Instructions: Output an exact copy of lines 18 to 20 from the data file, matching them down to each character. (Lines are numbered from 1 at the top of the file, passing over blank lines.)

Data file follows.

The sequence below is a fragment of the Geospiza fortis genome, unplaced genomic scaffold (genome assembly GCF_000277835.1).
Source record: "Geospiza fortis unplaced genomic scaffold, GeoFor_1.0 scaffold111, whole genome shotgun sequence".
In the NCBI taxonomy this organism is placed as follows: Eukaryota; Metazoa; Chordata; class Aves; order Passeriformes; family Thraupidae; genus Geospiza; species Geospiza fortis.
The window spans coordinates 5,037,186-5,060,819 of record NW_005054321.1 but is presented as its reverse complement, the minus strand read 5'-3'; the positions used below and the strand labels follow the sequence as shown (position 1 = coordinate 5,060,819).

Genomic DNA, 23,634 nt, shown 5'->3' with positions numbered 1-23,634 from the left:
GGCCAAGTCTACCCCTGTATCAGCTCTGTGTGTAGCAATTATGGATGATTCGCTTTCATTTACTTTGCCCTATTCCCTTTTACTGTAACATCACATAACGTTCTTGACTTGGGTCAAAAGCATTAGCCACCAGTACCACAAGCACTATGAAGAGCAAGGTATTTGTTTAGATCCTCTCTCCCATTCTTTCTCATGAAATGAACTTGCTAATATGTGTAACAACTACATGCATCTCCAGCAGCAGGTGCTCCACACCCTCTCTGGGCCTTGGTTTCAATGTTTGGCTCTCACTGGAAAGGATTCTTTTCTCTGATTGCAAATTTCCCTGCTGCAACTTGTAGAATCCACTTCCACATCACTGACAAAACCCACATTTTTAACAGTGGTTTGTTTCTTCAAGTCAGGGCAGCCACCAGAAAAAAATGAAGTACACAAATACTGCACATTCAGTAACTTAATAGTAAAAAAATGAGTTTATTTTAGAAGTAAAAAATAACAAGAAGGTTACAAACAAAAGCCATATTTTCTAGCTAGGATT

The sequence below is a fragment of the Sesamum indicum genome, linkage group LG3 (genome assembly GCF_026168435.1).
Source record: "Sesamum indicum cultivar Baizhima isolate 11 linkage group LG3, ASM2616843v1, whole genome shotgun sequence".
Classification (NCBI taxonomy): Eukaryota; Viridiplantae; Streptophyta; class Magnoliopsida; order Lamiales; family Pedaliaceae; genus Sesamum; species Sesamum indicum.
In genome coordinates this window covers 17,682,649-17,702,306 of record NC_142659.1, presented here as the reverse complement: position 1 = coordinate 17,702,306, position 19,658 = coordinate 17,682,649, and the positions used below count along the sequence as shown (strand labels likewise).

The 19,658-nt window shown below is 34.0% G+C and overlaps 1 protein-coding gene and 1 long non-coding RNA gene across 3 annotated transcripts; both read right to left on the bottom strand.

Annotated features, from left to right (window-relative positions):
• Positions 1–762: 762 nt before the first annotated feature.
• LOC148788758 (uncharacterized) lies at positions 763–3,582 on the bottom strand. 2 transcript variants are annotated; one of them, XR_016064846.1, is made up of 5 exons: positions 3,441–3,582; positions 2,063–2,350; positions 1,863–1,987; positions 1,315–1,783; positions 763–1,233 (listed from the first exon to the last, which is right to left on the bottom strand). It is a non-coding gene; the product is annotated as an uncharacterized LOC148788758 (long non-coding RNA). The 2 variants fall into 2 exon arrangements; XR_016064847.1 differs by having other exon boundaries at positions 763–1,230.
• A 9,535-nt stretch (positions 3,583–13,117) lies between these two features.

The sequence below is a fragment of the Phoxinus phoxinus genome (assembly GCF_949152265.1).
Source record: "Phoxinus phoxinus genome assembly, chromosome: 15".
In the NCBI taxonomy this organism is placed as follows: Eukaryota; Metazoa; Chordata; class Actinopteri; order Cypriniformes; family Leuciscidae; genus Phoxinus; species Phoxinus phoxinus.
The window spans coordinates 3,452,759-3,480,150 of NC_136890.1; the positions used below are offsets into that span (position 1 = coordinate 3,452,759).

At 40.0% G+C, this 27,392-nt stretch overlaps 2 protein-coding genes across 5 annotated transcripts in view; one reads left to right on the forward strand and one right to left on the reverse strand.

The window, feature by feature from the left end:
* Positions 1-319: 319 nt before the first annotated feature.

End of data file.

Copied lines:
In the NCBI taxonomy this organism is placed as follows: Eukaryota; Metazoa; Chordata; class Actinopteri; order Cypriniformes; family Leuciscidae; genus Phoxinus; species Phoxinus phoxinus.
The window spans coordinates 3,452,759-3,480,150 of NC_136890.1; the positions used below are offsets into that span (position 1 = coordinate 3,452,759).

At 40.0% G+C, this 27,392-nt stretch overlaps 2 protein-coding genes across 5 annotated transcripts in view; one reads left to right on the forward strand and one right to left on the reverse strand.